Three unexpected, city budget-bolstering things have happened in Duluth since March — and they happened despite COVID-19 shutting down small businesses, events, tourism, and pretty much everything else.
Duluthians kept paying their property taxes, for one. Despite plummeting unemployment, property tax collections are off only about 5% to 7%, city leaders said in an exclusive interview held virtually last week with the News Tribune Editorial Board. The city had been bracing for property tax receipts to drop by as much as 20% with Duluthians unable to pay.
Duluthians kept spending, too, stocking up on necessities out of a concern over the uncertainty of the virus and buying or fixing up houses to accommodate new stay-at-home offices and scrambled-together study nooks for kids. Sales tax revenues projected in April to drop this year by as much as 50% as a result of the pandemic are off by only about 10% now, Duluth Finance Director Wayne Parson said.
“The financial and economic experts freely admitted they had no idea” in March, said Parson of the advice and guidance the city sought and received, including from the Minnesota Department of Revenue, about COVID-19’s expected shock to the economy.
Finally, the city received $6.7 million from the federal CARES Act to offset a huge chunk of the estimated $10 million in unexpected expenses related to the pandemic, things like overtime for city workers, retooling city offices to allow for more social distancing, telecommuting transitions, and even how the police responds to 911 calls.
With those three developments helping out the city’s bottom line, Mayor Emily Larson this month was able to propose a 2021 city budget that actually holds the line on property taxes and doesn’t dip into city savings this year. It would have seemed unfathomable just a few months ago.
The City Council can support the surprisingly healthy, unsurprisingly responsible budget when it meets today and is expected to set a maximum levy for final budget deliberations. The 2021 spending plan is to be approved in December.
“When we first started to look at numbers coming out of the pandemic, if I had been told that we would be in the position we’re in now, I would have had a hard time believing it,” Duluth Chief Administrative Officer Noah Schuchman said. “We are heading back toward normal … but we need to be realistic about what the city can provide when the city has a budget crisis. This was one of those times when you really saw that impacted directly, and people recognized it.”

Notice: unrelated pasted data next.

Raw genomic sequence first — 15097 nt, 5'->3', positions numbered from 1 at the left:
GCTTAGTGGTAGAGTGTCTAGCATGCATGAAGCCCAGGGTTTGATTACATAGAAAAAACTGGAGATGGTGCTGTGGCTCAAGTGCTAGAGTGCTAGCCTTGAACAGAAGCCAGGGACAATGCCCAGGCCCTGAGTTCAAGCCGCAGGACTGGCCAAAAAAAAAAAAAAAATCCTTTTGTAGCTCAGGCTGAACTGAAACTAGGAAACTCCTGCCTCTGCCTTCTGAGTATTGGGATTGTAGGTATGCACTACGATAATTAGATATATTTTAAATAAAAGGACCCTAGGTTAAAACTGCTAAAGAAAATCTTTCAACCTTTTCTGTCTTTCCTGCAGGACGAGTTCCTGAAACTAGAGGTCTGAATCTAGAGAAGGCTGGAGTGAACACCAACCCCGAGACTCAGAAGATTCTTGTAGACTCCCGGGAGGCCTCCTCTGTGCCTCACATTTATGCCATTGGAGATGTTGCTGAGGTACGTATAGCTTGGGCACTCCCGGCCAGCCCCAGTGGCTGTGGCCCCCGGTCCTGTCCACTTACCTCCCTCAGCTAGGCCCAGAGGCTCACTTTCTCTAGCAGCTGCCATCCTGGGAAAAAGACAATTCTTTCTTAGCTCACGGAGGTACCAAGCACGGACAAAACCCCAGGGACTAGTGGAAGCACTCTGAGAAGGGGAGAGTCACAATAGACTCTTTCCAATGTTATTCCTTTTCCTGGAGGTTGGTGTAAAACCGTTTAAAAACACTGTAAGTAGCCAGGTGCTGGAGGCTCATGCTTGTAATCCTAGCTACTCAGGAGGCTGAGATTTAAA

The not-as-bad-as-it-could-be city budget situation wasn’t a result without pain and sacrifice. The Lester Park Golf Course and public libraries were closed. City employees were furloughed and laid off. The mayor and others took less pay. Bargaining units made concessions. And city services suffered; anyone in a city park this summer saw grass in need mowing, garbage cans overflowing, and worse.
Not having to dip into savings is a luxury that likely won’t last long. The mayor told councilors on Sept. 10 that she proposes to draw $4.74 million from city reserves next year to cover an anticipated budget shortfall then. However, as she also said, “If we are not going to use our reserves during a global pandemic, we do not need those kinds of reserves. This is exactly why we have them." Even with that withdrawal, the city would still have a healthy $5.5 million in a reserve fund it has been laudably rebuilding since it dropped into the red during the Great Recession/Mayor Donald Ness administration.
In addition to the reserves, the city’s Community Investment Trust fund has a balance of $27 million to $28 million, and is growing with interest, the mayor said. Parson ensured councilors this month the city’s bond rating remains stable, in spite of the challenging times.
This year’s level of holding the line on the city’s portion of property taxes also can’t last forever. Duluth homeowners and business owners can appreciate the city administration’s effort this fall, however, and can call for its embrace by city councilors.
“It was really clear to me this is not a year that our residents, that our businesses, are able to give more (in property taxes). It just isn’t,” Mayor Larson said.
The mayor, finance director, and others in City Hall are already working on the 2022 and even 2023 budgets. They can do so with lessons learned from this unprecedented year: Expect the unexpected and be willing to be flexible among them.